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Predictive scroller

The past decade has seen a dramatic shift in how people read news articles, technical manuals, and books. With the popularity of smartphones, tablets, and e-readers, individuals spend much time scrolling a touch screen to advance the visible window of text. Devices are often used in a manner that makes it cumbersome to keep one hand free to scroll, e.g., reading while lying on one's back. Attempts have been made to use front cameras to detect gaze and automatically scroll when the eyes reach the bottom of the screen (e.g., Biedert et al., 2012; Guo & Wang, 2017), though implementations in commercial offerings appear to have been unsuccessful (e.g., gaze-based scrolling was a short-lived and poorly-functioning feature of Samsung phones).

As an alternative, we explore an machine learning approach in which an individual reader's scrolling actions are used to train a personalized model to predict that individual's specific behavior conditioned on screen contents. We leverage a rich cognitive science literature on reading that has determined text features influencing reading time (Graesser, McNamara, & Kulikowich, 2011) to represent screen contents, and take advantage of the fact that users can provide abundant training data in the ordinary course of small-screen reading.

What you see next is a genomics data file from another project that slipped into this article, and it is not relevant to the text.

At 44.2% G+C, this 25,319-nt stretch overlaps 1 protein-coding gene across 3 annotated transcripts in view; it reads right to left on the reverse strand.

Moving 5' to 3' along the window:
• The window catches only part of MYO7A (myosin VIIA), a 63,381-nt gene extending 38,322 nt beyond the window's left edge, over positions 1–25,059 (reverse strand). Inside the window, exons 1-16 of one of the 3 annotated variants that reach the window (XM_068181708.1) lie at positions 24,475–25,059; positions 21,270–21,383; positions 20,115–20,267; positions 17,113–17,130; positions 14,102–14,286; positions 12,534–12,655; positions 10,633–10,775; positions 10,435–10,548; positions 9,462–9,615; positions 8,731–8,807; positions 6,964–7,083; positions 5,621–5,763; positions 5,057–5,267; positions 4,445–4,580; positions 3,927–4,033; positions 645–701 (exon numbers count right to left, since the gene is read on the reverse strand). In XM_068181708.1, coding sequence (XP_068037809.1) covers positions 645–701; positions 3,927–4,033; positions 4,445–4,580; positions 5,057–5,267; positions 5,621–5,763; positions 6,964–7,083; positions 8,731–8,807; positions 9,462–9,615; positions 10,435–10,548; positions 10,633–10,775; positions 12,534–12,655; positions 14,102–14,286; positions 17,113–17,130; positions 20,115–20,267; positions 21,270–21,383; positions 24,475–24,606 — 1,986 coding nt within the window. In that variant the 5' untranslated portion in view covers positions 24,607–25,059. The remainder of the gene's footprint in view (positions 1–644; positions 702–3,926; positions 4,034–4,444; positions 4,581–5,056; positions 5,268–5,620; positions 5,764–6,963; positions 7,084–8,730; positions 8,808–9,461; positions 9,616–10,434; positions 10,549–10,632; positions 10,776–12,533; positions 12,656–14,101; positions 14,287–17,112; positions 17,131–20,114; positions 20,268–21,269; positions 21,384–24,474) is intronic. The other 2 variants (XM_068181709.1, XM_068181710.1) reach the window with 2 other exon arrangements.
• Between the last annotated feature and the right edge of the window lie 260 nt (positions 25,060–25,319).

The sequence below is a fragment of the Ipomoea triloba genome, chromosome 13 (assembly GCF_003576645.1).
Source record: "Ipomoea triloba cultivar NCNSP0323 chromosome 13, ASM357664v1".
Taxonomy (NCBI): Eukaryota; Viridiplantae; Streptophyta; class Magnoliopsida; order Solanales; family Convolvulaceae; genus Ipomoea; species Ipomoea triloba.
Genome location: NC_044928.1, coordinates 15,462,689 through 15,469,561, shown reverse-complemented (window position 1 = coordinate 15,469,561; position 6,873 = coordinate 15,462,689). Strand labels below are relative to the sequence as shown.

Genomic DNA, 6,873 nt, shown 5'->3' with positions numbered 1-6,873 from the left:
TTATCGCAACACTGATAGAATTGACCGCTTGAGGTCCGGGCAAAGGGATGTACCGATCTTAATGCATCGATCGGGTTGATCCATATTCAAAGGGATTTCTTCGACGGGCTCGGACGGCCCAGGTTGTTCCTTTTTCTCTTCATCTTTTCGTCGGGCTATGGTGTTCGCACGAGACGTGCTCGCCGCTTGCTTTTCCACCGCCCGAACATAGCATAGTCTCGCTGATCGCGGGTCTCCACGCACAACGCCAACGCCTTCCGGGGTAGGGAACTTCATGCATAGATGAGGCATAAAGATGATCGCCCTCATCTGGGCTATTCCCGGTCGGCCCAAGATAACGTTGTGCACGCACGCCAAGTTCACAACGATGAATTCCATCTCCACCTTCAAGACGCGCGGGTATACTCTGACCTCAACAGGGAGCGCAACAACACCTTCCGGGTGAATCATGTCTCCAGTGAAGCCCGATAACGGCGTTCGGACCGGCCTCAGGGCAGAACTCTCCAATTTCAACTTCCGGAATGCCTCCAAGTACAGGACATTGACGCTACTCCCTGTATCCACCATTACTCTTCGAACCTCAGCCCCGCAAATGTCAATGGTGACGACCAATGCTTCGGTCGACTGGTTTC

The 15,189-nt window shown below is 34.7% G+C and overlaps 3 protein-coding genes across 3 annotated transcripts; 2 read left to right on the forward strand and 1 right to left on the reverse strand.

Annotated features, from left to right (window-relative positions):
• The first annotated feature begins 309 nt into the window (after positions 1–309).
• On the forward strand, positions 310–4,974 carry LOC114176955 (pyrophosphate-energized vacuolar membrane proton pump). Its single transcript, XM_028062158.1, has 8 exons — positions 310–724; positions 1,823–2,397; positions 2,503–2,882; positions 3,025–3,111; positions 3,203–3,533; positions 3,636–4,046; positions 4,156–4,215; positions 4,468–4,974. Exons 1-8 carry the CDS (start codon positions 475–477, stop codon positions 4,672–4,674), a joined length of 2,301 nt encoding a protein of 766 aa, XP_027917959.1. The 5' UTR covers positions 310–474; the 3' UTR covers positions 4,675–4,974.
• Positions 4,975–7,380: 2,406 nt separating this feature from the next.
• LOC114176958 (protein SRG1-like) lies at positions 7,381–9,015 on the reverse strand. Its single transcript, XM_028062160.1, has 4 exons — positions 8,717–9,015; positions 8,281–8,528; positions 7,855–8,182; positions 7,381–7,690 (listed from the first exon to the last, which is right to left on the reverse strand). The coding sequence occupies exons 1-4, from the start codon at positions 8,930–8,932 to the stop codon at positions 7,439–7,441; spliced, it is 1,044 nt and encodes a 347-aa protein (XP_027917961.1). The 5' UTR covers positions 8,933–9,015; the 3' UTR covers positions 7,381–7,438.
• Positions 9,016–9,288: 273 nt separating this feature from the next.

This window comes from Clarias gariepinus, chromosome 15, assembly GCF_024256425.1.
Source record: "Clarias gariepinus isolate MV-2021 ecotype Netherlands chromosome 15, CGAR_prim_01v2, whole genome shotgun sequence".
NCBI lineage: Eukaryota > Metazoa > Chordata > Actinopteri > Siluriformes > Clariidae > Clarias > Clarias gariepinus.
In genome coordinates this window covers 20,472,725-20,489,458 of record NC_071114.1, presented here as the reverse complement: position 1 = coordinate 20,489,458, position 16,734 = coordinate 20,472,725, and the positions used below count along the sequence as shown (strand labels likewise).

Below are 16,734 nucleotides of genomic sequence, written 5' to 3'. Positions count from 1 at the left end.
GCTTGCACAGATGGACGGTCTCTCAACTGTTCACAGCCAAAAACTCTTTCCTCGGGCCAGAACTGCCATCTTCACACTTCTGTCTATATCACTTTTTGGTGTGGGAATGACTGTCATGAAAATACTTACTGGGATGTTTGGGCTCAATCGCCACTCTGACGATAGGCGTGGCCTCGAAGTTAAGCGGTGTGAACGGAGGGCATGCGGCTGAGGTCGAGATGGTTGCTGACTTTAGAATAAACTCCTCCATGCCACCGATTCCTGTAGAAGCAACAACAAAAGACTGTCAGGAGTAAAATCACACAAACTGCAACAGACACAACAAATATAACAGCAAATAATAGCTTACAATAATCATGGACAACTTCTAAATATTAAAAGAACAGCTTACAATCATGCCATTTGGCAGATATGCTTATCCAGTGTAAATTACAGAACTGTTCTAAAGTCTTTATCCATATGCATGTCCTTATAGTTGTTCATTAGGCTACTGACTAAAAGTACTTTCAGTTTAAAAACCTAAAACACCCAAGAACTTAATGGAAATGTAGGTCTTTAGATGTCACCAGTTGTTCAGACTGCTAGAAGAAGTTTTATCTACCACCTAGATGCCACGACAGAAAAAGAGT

This domain seems particularly ripe for AI-based assistance, given that the cost of misprediction is low---the user can always pause the automatic scrolling or scroll backwards---and the predictions can be acted on in a graded manner to lessen the impact of incorrect predictions---for example, the strength of a prediction can determine scroll rate rather than distance. The AI assistant may also be useful for alerting users if mind wandering occurs: when reading times decouple from text complexity, comprehension drops significantly (Mills, Graesser, Risko, & D'Mello, 2017).


Arman Aydemir (Computer Science, Boulder)
Michael Neuder (Computer Science, Boulder)